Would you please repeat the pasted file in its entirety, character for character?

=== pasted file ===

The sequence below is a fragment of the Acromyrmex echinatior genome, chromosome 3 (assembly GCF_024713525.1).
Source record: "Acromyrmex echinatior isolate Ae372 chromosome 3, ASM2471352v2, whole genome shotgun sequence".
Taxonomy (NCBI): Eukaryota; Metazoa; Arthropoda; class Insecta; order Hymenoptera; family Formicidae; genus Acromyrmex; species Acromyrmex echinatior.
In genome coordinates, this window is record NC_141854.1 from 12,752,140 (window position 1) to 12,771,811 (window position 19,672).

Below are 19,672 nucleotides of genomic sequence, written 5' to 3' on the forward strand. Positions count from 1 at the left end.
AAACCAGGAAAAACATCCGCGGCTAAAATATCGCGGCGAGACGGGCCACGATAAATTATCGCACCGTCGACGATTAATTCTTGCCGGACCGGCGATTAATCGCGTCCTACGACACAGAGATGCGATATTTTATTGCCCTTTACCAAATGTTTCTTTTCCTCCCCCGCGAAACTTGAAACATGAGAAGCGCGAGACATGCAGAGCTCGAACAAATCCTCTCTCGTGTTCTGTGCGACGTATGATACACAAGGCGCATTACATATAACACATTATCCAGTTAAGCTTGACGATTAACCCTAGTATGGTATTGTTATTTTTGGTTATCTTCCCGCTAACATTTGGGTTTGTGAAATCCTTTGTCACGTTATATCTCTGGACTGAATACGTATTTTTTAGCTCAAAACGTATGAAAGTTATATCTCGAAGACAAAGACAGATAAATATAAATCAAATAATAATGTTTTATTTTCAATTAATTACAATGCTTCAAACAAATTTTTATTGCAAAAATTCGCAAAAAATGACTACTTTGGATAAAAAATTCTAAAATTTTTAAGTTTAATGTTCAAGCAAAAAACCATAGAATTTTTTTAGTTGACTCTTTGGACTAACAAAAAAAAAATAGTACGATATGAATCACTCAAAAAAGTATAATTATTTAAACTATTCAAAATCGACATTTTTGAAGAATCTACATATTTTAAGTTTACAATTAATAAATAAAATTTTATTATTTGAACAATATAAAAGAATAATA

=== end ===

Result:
The sequence below is a fragment of the Acromyrmex echinatior genome, chromosome 3 (assembly GCF_024713525.1).
Source record: "Acromyrmex echinatior isolate Ae372 chromosome 3, ASM2471352v2, whole genome shotgun sequence".
Taxonomy (NCBI): Eukaryota; Metazoa; Arthropoda; class Insecta; order Hymenoptera; family Formicidae; genus Acromyrmex; species Acromyrmex echinatior.
In genome coordinates, this window is record NC_141854.1 from 12,752,140 (window position 1) to 12,771,811 (window position 19,672).

Below are 19,672 nucleotides of genomic sequence, written 5' to 3' on the forward strand. Positions count from 1 at the left end.
AAACCAGGAAAAACATCCGCGGCTAAAATATCGCGGCGAGACGGGCCACGATAAATTATCGCACCGTCGACGATTAATTCTTGCCGGACCGGCGATTAATCGCGTCCTACGACACAGAGATGCGATATTTTATTGCCCTTTACCAAATGTTTCTTTTCCTCCCCCGCGAAACTTGAAACATGAGAAGCGCGAGACATGCAGAGCTCGAACAAATCCTCTCTCGTGTTCTGTGCGACGTATGATACACAAGGCGCATTACATATAACACATTATCCAGTTAAGCTTGACGATTAACCCTAGTATGGTATTGTTATTTTTGGTTATCTTCCCGCTAACATTTGGGTTTGTGAAATCCTTTGTCACGTTATATCTCTGGACTGAATACGTATTTTTTAGCTCAAAACGTATGAAAGTTATATCTCGAAGACAAAGACAGATAAATATAAATCAAATAATAATGTTTTATTTTCAATTAATTACAATGCTTCAAACAAATTTTTATTGCAAAAATTCGCAAAAAATGACTACTTTGGATAAAAAATTCTAAAATTTTTAAGTTTAATGTTCAAGCAAAAAACCATAGAATTTTTTTAGTTGACTCTTTGGACTAACAAAAAAAAAATAGTACGATATGAATCACTCAAAAAAGTATAATTATTTAAACTATTCAAAATCGACATTTTTGAAGAATCTACATATTTTAAGTTTACAATTAATAAATAAAATTTTATTATTTGAACAATATAAAAGAATAATA